It feels like all we’ve been talking about for months is the “Build Back Better” plan. And yet, strangely, there’s very little public understanding of what it is. To opponents, it’s a wildly over-aggressive piece of wasteful social spending. To supporters, it’s a critical and long-overdue investment in neglected aspects of our society.
Now, the actual contents of the bill are finally taking shape. On the Great Ideas Podcast with Matt Robison, guest Ben Ritz, the Director of the Center for Funding America’s Future at the Progressive Policy Institute, walked through the mystery, the pitfalls, and the promise of the Build Back Better (BBB) bill. And he answered the question: is this bill really going to work and actually accomplish something good for America?
Listen to the full conversation here:
This conversation has been condensed and edited.
The $1.9 trillion American Rescue Plan was the way to fill the gap left at the end of the Trump Administration and get America through the pandemic. It included a lot of spending on things like unemployment insurance, stimulus checks, and aid to state and local governments. And [looking at GDP and unemployment] I think there’s no question that it was effective at solving problems right now.
The infrastructure bill is about the future: where the Biden administration wanted to see our country go after the pandemic. The idea is embodied in the expression “build back better.” The discussion then became about traditional infrastructure versus programs like paid leave and elder care that might not really qualify as the same sort of long-term investments. So those were divided into two different bills.
By the way, there is a third bill that everybody forgets about and it might be the most important one, which is the US Innovation and Competition Act, which focuses on research and development and long-term competitiveness.
When we wrote a report on this a month ago, we proposed a roughly $2 trillion package where about half the money was for supporting working families, a third was used to combat climate change, and the rest of it was used to strengthen health care for people in need. The framework we have today is very similar to that.
But underneath the hood, Congressional leaders took more of a grab bag approach in order to fit within the overall price tag limit and include a lot of competing interests. For example, the child tax credit: instead of making it permanent, part of the expansion is permanent, but another part of it expires after one year. Universal pre-K only goes for six years for the same reason. Then they snuck in an expansion of Medicare and home health care for older Americans. Also, paid family and medical leave was not in the framework but might be creeping back in.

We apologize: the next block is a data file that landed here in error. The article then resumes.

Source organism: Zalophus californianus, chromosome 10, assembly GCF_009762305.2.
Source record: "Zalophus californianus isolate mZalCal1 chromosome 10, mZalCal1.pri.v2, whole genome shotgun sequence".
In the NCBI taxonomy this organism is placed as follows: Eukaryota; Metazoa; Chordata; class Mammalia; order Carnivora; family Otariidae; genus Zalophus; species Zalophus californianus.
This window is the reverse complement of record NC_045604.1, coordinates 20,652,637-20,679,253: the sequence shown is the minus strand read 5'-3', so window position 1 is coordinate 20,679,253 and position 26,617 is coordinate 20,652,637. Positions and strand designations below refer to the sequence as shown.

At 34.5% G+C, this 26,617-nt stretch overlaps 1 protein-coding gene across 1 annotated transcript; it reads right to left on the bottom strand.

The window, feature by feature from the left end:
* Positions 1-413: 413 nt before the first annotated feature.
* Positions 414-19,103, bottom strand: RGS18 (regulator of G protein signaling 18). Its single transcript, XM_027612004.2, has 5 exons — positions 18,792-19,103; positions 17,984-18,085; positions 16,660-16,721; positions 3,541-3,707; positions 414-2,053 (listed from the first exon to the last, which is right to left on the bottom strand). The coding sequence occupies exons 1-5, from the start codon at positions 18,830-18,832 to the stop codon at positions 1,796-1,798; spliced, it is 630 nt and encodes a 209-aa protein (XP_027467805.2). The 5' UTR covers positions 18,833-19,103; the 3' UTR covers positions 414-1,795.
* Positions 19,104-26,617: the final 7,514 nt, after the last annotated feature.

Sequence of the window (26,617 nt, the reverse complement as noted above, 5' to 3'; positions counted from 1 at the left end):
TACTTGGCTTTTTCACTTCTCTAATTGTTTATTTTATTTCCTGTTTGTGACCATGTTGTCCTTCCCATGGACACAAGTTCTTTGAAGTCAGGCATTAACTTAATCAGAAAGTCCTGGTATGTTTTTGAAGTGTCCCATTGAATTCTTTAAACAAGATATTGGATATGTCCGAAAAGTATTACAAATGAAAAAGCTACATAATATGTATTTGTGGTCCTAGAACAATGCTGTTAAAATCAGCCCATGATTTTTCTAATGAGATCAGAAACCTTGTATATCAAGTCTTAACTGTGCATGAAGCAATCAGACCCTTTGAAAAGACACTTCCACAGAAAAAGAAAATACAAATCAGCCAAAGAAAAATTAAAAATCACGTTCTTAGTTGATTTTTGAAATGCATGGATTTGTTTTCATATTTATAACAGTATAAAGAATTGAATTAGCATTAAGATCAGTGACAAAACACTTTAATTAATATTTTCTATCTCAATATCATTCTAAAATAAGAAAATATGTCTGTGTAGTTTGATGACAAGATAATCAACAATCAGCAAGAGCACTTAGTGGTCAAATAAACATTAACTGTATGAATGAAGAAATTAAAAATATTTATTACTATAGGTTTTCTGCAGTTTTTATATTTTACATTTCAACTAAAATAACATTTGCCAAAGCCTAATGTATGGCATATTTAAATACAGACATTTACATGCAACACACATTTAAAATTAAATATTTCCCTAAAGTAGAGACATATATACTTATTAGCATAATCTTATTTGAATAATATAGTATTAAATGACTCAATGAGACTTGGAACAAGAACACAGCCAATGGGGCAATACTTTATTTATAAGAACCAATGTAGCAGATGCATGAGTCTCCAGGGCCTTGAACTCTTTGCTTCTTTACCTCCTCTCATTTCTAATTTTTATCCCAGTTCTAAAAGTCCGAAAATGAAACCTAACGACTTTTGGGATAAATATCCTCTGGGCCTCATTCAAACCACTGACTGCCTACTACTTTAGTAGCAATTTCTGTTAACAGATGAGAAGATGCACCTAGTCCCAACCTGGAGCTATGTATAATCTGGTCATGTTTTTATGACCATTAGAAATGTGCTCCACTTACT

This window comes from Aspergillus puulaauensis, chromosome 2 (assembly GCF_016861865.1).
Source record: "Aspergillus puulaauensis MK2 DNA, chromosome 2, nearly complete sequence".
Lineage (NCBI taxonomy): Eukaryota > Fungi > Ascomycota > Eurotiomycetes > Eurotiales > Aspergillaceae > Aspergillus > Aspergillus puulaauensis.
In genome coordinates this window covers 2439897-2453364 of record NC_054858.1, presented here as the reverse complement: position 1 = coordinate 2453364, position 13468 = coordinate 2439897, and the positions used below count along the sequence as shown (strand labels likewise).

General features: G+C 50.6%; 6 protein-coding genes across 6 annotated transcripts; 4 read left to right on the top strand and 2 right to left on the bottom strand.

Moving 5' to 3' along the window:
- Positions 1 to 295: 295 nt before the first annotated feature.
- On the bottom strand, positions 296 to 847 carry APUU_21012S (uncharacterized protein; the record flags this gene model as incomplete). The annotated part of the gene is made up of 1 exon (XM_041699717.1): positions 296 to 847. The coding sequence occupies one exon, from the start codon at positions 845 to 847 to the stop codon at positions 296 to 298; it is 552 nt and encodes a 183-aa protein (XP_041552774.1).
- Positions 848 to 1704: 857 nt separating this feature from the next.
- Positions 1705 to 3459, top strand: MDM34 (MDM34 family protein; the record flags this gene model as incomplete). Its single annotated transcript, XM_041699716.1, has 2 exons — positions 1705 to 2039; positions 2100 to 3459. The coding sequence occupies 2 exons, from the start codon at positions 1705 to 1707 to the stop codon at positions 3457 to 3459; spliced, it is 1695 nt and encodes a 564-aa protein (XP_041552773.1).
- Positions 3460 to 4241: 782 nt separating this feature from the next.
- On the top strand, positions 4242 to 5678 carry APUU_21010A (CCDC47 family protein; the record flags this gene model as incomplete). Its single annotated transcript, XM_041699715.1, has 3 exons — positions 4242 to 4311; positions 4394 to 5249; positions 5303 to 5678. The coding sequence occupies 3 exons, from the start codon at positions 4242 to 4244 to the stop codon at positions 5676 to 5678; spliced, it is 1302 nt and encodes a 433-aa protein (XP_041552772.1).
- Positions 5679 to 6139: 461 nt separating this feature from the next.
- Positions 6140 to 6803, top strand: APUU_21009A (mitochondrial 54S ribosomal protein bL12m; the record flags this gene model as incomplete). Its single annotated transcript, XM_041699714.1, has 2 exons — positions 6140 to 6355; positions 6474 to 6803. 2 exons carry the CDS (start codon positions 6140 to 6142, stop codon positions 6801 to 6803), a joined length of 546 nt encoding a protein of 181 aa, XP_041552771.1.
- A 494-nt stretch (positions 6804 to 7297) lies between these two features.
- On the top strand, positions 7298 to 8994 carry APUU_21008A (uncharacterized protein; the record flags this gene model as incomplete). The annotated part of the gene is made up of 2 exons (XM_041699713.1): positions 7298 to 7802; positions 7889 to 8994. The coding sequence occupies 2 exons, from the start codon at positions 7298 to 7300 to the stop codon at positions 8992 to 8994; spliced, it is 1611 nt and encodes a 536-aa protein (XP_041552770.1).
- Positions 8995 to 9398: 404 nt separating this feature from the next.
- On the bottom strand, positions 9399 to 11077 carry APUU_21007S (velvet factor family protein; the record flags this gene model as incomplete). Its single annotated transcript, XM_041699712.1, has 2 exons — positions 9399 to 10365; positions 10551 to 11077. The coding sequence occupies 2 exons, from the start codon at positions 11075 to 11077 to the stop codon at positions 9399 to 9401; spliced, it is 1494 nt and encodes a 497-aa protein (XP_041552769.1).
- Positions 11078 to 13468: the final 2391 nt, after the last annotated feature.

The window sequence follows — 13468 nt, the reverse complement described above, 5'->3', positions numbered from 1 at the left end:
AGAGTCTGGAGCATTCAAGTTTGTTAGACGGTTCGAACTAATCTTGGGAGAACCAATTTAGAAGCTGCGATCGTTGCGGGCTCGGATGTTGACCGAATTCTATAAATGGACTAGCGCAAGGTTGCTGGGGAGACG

Overall it has unfortunately gone more in the direction of “do everything a little bit worse and temporarily,” and not as much “do a few things well and permanently” like I would have preferred.
There are two things that I’m most excited about. First, the full refundability of the child tax credit. That means if the tax credit is more that you owe in taxes, you actually get a payment from the government. This accounts for most of the poverty reduction from the child tax credit, and it is going to be huge for poor kids in America. Second, I think a lot of the climate provisions could be very good for research and development, and also for expanding purchases of renewables and electric vehicles and moving toward clean energy.
It’s a little TBD because they’re still working on it. But a lot of these programs, even some of the ones that I put on the cutting room floor when we did our report, are great ideas. I do wish we had been able to prioritize and focus more. Overall this could be great, but we’ll have to wait and see.
We share edited excerpts from the Great Ideas podcast every week that explain how policies work and present innovative solutions for problems. Please subscribe, and to hear more about BBB and everything that the Biden Administration has achieved, check out the full episode onApple, Spotify, Google, Anchor, Breaker, Pocket, RadioPublic, or Stitcher
Matt Robison is a writer and political analyst who focuses on trends in demographics, psychology, policy, and economics that are shaping American politics. He spent a decade working on Capitol Hill as a Legislative Director and Chief of Staff to three Members of Congress, and also worked as a senior advisor, campaign manager, or consultant on several Congressional races, with a focus in New Hampshire. In 2012, he ran a come-from-behind race that national political analysts called the biggest surprise win of the election. He went on to work as Policy Director in the New Hampshire state senate, successfully helping to coordinate the legislative effort to pass Medicaid expansion. He has also done extensive private sector work on energy regulatory policy. Matt holds a Bachelor’s degree in economics from Swarthmore College and a Master’s degree in public policy from the Harvard Kennedy School of Government. He lives with his wife and three children in Amherst, Massachusetts.
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